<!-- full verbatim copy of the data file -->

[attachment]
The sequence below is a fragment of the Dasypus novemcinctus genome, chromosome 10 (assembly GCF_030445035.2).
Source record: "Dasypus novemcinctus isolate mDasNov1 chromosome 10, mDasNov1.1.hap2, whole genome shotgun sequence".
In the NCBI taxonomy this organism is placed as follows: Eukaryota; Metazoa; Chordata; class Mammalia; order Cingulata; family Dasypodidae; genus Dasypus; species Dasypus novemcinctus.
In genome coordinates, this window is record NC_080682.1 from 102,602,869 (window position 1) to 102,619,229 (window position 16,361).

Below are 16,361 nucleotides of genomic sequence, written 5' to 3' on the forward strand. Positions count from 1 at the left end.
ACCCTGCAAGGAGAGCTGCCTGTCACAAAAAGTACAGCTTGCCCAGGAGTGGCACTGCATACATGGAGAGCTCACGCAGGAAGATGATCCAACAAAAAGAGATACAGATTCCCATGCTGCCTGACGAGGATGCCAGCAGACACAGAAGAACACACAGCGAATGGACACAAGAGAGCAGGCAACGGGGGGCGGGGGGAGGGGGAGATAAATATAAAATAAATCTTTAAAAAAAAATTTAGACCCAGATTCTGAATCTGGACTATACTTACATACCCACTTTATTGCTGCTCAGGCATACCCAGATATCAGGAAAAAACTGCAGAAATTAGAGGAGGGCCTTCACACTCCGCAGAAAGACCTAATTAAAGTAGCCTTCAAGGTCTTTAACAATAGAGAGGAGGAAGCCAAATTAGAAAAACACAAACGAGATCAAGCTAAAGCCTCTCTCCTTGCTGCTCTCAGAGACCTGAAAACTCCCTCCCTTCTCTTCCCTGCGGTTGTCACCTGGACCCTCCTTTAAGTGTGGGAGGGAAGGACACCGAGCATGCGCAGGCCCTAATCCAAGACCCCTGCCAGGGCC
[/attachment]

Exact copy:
The sequence below is a fragment of the Dasypus novemcinctus genome, chromosome 10 (assembly GCF_030445035.2).
Source record: "Dasypus novemcinctus isolate mDasNov1 chromosome 10, mDasNov1.1.hap2, whole genome shotgun sequence".
In the NCBI taxonomy this organism is placed as follows: Eukaryota; Metazoa; Chordata; class Mammalia; order Cingulata; family Dasypodidae; genus Dasypus; species Dasypus novemcinctus.
In genome coordinates, this window is record NC_080682.1 from 102,602,869 (window position 1) to 102,619,229 (window position 16,361).

Below are 16,361 nucleotides of genomic sequence, written 5' to 3' on the forward strand. Positions count from 1 at the left end.
ACCCTGCAAGGAGAGCTGCCTGTCACAAAAAGTACAGCTTGCCCAGGAGTGGCACTGCATACATGGAGAGCTCACGCAGGAAGATGATCCAACAAAAAGAGATACAGATTCCCATGCTGCCTGACGAGGATGCCAGCAGACACAGAAGAACACACAGCGAATGGACACAAGAGAGCAGGCAACGGGGGGCGGGGGGAGGGGGAGATAAATATAAAATAAATCTTTAAAAAAAAATTTAGACCCAGATTCTGAATCTGGACTATACTTACATACCCACTTTATTGCTGCTCAGGCATACCCAGATATCAGGAAAAAACTGCAGAAATTAGAGGAGGGCCTTCACACTCCGCAGAAAGACCTAATTAAAGTAGCCTTCAAGGTCTTTAACAATAGAGAGGAGGAAGCCAAATTAGAAAAACACAAACGAGATCAAGCTAAAGCCTCTCTCCTTGCTGCTCTCAGAGACCTGAAAACTCCCTCCCTTCTCTTCCCTGCGGTTGTCACCTGGACCCTCCTTTAAGTGTGGGAGGGAAGGACACCGAGCATGCGCAGGCCCTAATCCAAGACCCCTGCCAGGGCC